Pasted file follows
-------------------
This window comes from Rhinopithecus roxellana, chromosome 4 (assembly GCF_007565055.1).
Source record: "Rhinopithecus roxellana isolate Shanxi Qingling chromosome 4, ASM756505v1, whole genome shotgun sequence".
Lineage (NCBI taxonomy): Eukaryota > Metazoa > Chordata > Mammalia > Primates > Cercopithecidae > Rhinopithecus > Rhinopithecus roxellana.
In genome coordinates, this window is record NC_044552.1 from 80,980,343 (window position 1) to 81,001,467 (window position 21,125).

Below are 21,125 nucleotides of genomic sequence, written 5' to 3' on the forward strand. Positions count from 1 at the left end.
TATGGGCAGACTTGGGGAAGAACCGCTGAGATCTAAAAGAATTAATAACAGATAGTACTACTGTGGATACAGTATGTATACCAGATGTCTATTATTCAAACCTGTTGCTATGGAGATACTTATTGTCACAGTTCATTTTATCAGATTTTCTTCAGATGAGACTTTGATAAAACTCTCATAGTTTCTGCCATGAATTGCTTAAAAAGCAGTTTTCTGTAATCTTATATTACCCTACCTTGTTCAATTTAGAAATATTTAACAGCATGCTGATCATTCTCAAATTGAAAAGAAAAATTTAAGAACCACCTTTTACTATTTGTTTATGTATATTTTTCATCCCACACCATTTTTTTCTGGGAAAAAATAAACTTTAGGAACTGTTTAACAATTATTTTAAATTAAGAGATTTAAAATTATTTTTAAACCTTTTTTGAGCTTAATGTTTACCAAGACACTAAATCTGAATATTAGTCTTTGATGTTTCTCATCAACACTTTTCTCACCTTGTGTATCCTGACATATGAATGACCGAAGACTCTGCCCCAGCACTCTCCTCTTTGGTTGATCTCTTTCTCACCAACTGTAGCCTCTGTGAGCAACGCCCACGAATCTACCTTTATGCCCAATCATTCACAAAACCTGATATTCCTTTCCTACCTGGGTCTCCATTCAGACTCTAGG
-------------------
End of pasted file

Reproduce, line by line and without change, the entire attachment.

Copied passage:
This window comes from Rhinopithecus roxellana, chromosome 4 (assembly GCF_007565055.1).
Source record: "Rhinopithecus roxellana isolate Shanxi Qingling chromosome 4, ASM756505v1, whole genome shotgun sequence".
Lineage (NCBI taxonomy): Eukaryota > Metazoa > Chordata > Mammalia > Primates > Cercopithecidae > Rhinopithecus > Rhinopithecus roxellana.
In genome coordinates, this window is record NC_044552.1 from 80,980,343 (window position 1) to 81,001,467 (window position 21,125).

Below are 21,125 nucleotides of genomic sequence, written 5' to 3' on the forward strand. Positions count from 1 at the left end.
TATGGGCAGACTTGGGGAAGAACCGCTGAGATCTAAAAGAATTAATAACAGATAGTACTACTGTGGATACAGTATGTATACCAGATGTCTATTATTCAAACCTGTTGCTATGGAGATACTTATTGTCACAGTTCATTTTATCAGATTTTCTTCAGATGAGACTTTGATAAAACTCTCATAGTTTCTGCCATGAATTGCTTAAAAAGCAGTTTTCTGTAATCTTATATTACCCTACCTTGTTCAATTTAGAAATATTTAACAGCATGCTGATCATTCTCAAATTGAAAAGAAAAATTTAAGAACCACCTTTTACTATTTGTTTATGTATATTTTTCATCCCACACCATTTTTTTCTGGGAAAAAATAAACTTTAGGAACTGTTTAACAATTATTTTAAATTAAGAGATTTAAAATTATTTTTAAACCTTTTTTGAGCTTAATGTTTACCAAGACACTAAATCTGAATATTAGTCTTTGATGTTTCTCATCAACACTTTTCTCACCTTGTGTATCCTGACATATGAATGACCGAAGACTCTGCCCCAGCACTCTCCTCTTTGGTTGATCTCTTTCTCACCAACTGTAGCCTCTGTGAGCAACGCCCACGAATCTACCTTTATGCCCAATCATTCACAAAACCTGATATTCCTTTCCTACCTGGGTCTCCATTCAGACTCTAGG